Says Tralins, "The locations you can reach on the board are in the first twelve issues of the comic. Others are unique to the game and people might choose to go in different directions."
As you can see from the example above, some of the locations (as well as some encounters) require you to kill zombies. To do this, you roll dice equal to your Survivors' abilities, then see whether you rolled enough "kill" icons to match the number of zombies you face. If you don't, your party suffers one fatigue for each zombie that remains, with you allocating fatigue to Survivors. If a Survivor ever has three fatigue, that character or follower is removed from the game. Let all your party members die, and you'll need to start the game over as someone new – assuming not everyone has been killed off, of course.
After you roll the dice, you can choose to spend one ammo to roll the ammo die, which kills from 1-3 zombies, and you can do this as often as you wish. The drawback, however, is that sometimes the noise of the ammo will attract more zombies to you. Roll "Blam!" and you must place one zombie token (representing an unknown number of zombies) on each empty space adjacent to your pawn, giving you more zombies to fight in the future. Says David-Marshall, "Anyone who has read The Walking Dead knows that shooting zombies is not the ideal way to deal with them. The use of guns is so important in the story that it was one of the key things that would set us apart from other zombie games."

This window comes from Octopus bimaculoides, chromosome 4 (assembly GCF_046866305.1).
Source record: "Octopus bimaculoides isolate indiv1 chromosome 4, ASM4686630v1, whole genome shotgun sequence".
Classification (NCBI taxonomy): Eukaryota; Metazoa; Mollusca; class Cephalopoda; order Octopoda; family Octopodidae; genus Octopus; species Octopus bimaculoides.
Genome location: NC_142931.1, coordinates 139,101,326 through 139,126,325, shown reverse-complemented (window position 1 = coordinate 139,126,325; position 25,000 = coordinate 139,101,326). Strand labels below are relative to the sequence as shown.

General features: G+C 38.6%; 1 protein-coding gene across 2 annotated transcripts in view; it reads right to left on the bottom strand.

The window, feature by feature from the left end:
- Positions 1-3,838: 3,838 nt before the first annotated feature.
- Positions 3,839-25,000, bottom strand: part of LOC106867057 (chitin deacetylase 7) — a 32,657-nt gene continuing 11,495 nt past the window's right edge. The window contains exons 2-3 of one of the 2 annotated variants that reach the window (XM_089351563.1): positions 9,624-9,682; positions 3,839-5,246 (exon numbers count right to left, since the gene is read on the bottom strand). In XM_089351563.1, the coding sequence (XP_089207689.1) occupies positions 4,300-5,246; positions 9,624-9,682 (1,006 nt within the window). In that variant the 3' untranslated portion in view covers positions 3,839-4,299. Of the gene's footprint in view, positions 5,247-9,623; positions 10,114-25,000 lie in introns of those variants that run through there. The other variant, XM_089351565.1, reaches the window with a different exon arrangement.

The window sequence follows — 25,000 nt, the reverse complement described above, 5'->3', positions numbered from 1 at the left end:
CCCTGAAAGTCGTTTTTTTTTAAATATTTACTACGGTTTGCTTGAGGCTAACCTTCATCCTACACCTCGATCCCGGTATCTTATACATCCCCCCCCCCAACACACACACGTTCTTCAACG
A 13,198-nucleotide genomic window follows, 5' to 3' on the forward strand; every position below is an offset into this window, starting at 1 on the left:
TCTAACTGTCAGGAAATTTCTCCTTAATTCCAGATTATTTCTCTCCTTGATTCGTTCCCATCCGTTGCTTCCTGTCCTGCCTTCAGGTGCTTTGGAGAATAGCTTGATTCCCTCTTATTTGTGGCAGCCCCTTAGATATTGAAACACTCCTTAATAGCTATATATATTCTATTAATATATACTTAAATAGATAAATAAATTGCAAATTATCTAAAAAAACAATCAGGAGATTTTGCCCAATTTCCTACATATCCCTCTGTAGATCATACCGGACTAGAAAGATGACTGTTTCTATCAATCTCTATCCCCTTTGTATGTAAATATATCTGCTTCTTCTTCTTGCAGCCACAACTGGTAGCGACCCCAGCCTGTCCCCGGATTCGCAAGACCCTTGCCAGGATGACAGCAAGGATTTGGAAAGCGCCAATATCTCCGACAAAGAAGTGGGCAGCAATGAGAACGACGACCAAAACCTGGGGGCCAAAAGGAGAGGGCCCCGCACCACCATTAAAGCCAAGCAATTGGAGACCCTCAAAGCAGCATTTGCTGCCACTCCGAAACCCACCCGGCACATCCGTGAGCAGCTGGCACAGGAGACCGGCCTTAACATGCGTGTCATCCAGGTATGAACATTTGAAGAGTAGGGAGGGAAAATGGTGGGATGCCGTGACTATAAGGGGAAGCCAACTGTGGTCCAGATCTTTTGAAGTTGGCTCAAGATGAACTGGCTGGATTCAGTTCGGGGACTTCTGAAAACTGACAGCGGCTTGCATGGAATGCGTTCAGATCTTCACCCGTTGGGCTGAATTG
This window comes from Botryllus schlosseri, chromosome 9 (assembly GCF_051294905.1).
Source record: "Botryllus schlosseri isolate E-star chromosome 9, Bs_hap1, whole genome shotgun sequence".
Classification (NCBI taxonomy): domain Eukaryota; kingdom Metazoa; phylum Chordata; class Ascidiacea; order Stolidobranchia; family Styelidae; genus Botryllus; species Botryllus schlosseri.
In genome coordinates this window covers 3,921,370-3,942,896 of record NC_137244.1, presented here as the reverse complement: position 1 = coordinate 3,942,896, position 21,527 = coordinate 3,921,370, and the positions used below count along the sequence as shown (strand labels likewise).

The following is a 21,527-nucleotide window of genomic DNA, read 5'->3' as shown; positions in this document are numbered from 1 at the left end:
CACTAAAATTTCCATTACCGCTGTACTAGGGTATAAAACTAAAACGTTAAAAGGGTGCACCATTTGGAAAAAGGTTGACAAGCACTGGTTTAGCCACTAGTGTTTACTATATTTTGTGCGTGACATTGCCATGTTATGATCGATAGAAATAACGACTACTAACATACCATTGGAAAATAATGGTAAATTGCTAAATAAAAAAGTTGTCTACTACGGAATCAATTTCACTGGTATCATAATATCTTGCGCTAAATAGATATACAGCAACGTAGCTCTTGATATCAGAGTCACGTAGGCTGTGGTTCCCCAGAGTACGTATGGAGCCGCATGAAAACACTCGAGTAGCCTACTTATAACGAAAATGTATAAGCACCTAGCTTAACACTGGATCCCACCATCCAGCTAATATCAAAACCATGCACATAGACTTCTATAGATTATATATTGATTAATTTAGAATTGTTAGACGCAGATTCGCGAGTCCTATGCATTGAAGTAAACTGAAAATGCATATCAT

"Other items can help you fight zombies without making noise. The ammo mechanism is there to bail you out – but it could be out of the frying pan and into the fire," adds Tralins. "One of the things in the world that Robert Kirkman created is that guns are used but at a cost. They more often hurt the survivors than anything. Major characters are dying not because of zombies, but because of guns players are using." In other words, you can't just blast away at zombies and hope to survive.